Tuesday, April 15, 2014

PoR no longer all-powerful in Eastern Ukraine

De facto PoR head, Borys Kolesnikov, says his party is demanding Ukraine remains a unitary state, but will insist on decentralization of authority and budgetary autonomy. The party will be staging an EGM of its deputies on 15th April.

"There will be consolidated position taken up by the PoR organisation at the regional, district and village council level, that the party unequivocally stands for a unitary country, but asks Kyiv to immediately take steps to decentralize authority and fiscal autonomy," said Kolesnikov.

Acting PM Arseniy Yatsenyuk, in broad measure, had agreed such terms with regional leaders on Friday, but the violent events in several towns contained roughly within the Kharkiv, Luhansk, Donetsk triangle, have totally swamped any further progress. Russian mass media immediately called Kyiv's proposal dirty lies.

But PoR are losing control over the levers of power in the region too. All senior local government officials, law enforcement officers, judiciary etc. were 100% PoR loyal. Now it seems, they have become fence-sitters.

The separatists causing such mayhem comprise several differing entities. There are professional military and intelligence men from Russia and Ukraine who have efficiently spearheaded the co-ordinated seizure of administrative buildings. There are paid local irregulars, many of them poor, who scrape a living e.g. in unlicensed coal mines, and other assorted malcontents from both sides of the border. For them the current troubles are an heaven-sent opportunity to earn some decent cash.

Then there are many sincere, very angry, disinformed citizens who want to vent their anger for their miserable lot on somebody..However, these people are no longer the people of Party of Regions...Rather they will support separatist leaders like Ihor Tsaryov with whom they share a common world view. Party of Regions, who gripped the eastern oblasts so tightly over many years, have lost control just like the central authorities in Kyiv.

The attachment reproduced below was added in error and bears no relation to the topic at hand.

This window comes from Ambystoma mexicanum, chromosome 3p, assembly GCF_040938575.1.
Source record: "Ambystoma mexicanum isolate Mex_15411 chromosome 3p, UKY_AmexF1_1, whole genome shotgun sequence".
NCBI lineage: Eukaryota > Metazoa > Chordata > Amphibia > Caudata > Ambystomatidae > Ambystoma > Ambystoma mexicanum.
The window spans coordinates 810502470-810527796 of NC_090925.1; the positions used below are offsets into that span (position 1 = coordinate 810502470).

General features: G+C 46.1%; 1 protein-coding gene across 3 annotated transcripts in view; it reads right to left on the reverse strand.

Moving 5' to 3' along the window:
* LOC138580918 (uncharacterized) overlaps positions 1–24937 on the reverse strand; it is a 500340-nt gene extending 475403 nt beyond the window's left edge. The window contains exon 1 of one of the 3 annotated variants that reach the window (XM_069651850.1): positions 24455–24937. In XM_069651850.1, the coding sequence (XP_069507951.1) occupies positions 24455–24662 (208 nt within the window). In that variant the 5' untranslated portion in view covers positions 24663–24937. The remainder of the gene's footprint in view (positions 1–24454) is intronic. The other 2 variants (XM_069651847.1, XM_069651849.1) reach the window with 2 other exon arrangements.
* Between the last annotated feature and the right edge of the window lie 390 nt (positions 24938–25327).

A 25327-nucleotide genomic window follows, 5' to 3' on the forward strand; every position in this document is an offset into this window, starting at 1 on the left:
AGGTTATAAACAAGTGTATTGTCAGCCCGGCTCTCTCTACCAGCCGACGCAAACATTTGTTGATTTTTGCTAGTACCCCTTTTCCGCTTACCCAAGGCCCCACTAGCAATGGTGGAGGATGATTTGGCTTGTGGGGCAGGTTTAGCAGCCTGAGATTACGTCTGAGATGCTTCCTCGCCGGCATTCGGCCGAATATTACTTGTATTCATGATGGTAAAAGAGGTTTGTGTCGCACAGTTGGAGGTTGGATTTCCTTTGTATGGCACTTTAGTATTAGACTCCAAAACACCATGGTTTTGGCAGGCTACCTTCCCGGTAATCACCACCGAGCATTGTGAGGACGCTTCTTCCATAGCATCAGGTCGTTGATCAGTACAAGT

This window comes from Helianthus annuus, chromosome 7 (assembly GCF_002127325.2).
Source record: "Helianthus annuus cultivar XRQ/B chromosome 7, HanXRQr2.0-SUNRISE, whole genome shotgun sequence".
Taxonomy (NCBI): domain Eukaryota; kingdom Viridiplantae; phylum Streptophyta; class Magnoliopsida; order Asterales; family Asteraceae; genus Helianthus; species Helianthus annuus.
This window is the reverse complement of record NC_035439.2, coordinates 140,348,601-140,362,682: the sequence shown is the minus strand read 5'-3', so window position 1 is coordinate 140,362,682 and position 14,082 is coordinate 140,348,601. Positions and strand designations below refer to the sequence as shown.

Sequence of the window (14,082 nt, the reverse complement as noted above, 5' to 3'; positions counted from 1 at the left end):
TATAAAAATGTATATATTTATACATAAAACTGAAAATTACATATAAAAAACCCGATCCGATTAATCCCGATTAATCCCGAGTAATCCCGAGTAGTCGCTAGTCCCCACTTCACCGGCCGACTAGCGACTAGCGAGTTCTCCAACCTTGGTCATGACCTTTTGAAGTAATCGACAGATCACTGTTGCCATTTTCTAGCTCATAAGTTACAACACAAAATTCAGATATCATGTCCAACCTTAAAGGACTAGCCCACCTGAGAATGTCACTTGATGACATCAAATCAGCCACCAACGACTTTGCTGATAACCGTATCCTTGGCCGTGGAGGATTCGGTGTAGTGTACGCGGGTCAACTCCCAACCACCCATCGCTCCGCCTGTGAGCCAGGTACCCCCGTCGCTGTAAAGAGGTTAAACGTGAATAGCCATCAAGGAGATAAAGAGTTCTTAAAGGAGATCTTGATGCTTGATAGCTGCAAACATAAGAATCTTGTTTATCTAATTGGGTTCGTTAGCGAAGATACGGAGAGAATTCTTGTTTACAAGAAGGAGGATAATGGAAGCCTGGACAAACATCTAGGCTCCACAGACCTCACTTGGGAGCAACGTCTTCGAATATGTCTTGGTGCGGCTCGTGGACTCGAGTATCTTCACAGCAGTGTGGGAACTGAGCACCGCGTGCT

Some citizens in the towns controlled by separatists are getting fed up already as their lives are being disrupted. There have been instances of looting. Mini-buses are being commandeered, and barricades manned by irregulars are hindering free movement. Mobile phone services are being disrupted and are increasingly erratic.The disruption of local administration services, payment of pensions etc. caused by the separatists' actions may quickly generate a backlash from normal citizens in the region who want their lives to return back to normal.

There are Russian flags being flown, but there are also many Donetsk Republic banners and posters too, perhaps indicating that differing groups have differing aims. Massed Russian forces just across the border are waiting for serious violence to trigger an invasion. Uncertainty and irrational motives breed anarchy...

However, there are some grounds to assume the currently greatly disorientated Party of Regions' will regroup and regain some control over events on their own patch.

1 comment:

Anonymous said...

If there is to be federalization of Ukraine then what from will it take? Will there be a federal government of 24 oblasts or will Ukraine amalgamate or incorporate oblasts into say 8 or nine regions? And if the do Federalize Ukraine who will this be reflected in the National Parliament?

Ukraine could adopt a bicameral system and elect an upper-house or Senate based on regional representation but this runs the risk of dividing and grid locking Ukraine as is the case in the United States where state representation is disproportionate to the will of the people. Where a simple majority of a state determines 100% of the states representation.

The other alternative is the devolution of power with an no coordinated national policy, multiple stats within a state. A mini EU of sorts.

The better and more enduring alternative is for politicians to stop the regional divide on issues such as Language and cultural identity and embrace citizenship by building consensus and unity within Ukraine, the middle ground majority. Distance itself from the undue influence of the Right Sector.

Most Ukrainians want independent, honest, good governance and rule of law. They want a better economy and freedom of association. To be part of Europe and retain close relations with Russia at the same time.

They do not want to join or be a part of NATO.

This middle ground approach can be realized. It does not require Ukraine to be a captive member of the EU or NATO. Ukraine's Constitution should explicitly state that it will not join a military alliance or allow foreign military powers to be based in Ukraine.

Solve these issues and encourage citizenship, good governance and rule of law and Ukraine can remain a unity state.